Vote 2020 graphic
Everything you need to know about and expect during
the most important election of our lifetimes

The Tesla Model X Is An Awful Car Until It Isn't

No recent vehicle is more polarizing at Jalopnik, in the industry or in automotive culture than the Tesla Model X right now. Why? Because it’s a fundamentally promising vehicle that looks like a blanched egg, and from a company that’s going through growing pains. You’ve heard a lot of good and bad, but is the Model X really awful?

Advertisement

Remember Doug DeMuro? Me either. But when he’s not driving a car he recently bought that barely gets more than 200 miles of range, he’s driving the Tesla Model X and addressing some of the criticism that surrounds it.

Does it have quality issues? Sure, just as many as a car from any other 10-year-old automaker would have. Do the silly vertical-opening doors not make any sense? Of course not—but they’re an awesome trick at Cars & Coffee. In fact, I’ve personally seen the Model X draw a larger crowd at a car meet than a LaFerrari.

Advertisement

The Model X is impractical for a crossover, hard on the eyes and expensive to the wallet, but it’s not nearly as plagued as the internet makes it out to be and extremely exciting to drive. It’s the best promise of a future we could hope for. It’s awful until it’s not.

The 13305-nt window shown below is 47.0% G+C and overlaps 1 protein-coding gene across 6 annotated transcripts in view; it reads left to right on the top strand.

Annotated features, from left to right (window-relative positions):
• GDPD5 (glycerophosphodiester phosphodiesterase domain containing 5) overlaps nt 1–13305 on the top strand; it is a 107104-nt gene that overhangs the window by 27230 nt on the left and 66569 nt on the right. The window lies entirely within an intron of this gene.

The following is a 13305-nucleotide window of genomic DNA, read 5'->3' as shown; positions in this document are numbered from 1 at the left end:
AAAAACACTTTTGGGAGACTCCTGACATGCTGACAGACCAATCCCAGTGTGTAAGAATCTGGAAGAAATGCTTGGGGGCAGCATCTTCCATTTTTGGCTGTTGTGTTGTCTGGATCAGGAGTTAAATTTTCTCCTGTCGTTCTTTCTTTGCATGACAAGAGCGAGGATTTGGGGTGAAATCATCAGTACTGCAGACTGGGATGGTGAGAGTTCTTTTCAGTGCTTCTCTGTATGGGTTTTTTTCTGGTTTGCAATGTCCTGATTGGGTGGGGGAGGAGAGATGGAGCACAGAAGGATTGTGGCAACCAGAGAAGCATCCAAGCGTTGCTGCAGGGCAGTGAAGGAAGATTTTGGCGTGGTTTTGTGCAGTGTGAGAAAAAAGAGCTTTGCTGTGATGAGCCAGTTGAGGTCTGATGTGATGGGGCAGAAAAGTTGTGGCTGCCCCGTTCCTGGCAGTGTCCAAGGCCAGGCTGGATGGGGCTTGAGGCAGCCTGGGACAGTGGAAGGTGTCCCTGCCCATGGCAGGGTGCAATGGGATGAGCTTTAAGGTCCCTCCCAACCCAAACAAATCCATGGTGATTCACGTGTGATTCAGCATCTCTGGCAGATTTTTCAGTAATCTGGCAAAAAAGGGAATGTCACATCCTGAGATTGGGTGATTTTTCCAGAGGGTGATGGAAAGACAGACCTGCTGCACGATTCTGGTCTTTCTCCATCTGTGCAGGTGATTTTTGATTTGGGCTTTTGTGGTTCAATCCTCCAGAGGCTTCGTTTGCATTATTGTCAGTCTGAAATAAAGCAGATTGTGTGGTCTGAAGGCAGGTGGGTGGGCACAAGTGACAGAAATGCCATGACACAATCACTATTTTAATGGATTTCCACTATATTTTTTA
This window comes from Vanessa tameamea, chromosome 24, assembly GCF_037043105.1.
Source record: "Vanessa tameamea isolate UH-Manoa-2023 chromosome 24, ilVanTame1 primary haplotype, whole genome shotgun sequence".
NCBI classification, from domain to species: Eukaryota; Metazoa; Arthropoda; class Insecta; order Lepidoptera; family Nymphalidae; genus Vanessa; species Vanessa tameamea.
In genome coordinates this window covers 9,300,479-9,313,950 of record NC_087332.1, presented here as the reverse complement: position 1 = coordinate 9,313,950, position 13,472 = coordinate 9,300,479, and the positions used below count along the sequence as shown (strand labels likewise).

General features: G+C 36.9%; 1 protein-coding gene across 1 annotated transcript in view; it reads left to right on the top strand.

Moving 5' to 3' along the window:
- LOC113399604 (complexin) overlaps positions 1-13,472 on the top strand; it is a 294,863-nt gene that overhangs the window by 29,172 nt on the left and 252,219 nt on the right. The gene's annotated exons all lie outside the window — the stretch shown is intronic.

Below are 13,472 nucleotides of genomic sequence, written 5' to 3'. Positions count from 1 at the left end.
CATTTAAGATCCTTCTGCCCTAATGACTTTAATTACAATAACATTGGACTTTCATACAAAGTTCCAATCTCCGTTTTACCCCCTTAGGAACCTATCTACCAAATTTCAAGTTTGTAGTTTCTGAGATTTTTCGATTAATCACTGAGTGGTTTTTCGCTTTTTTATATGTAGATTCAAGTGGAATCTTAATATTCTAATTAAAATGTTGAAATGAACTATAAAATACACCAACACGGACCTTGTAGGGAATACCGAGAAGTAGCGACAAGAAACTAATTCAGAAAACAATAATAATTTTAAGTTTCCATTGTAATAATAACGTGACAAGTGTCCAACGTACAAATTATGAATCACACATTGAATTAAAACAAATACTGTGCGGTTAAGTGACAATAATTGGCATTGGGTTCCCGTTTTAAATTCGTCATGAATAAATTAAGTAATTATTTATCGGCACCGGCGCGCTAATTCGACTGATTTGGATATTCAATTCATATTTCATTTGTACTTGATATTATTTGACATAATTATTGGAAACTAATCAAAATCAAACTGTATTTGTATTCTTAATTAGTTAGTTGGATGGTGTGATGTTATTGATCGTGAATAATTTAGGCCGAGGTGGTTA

Share This Story

Get our newsletter

DISCUSSION

curbwatching
curbwatching

My best friend got a Model X a couple months ago. It’s very fast. It also feels as cheap as a 1990s Kia. Plastic everywhere, weird seat backs that look like a shiny Boblebee backpack, tacky interior, and yes, the exterior is ugly. Not even Pontiac Aztek ugly, where it can grow on you—more like uncanny valley ugly, like a bad 3D character in a regional insurance commercial.

The greenhouse is amazing. The front seat is a beautiful place to be, when you’re looking at the scenery outside. Unfortunately, it’s also dominated by that hideous jumbotron in the dashwith its video poker-style UI, constantly demanding your attention, even when you want to look away.

Ultimately, no matter how hard I tried, I just couldn’t stop thinking of all the other things $130,000 could have bought.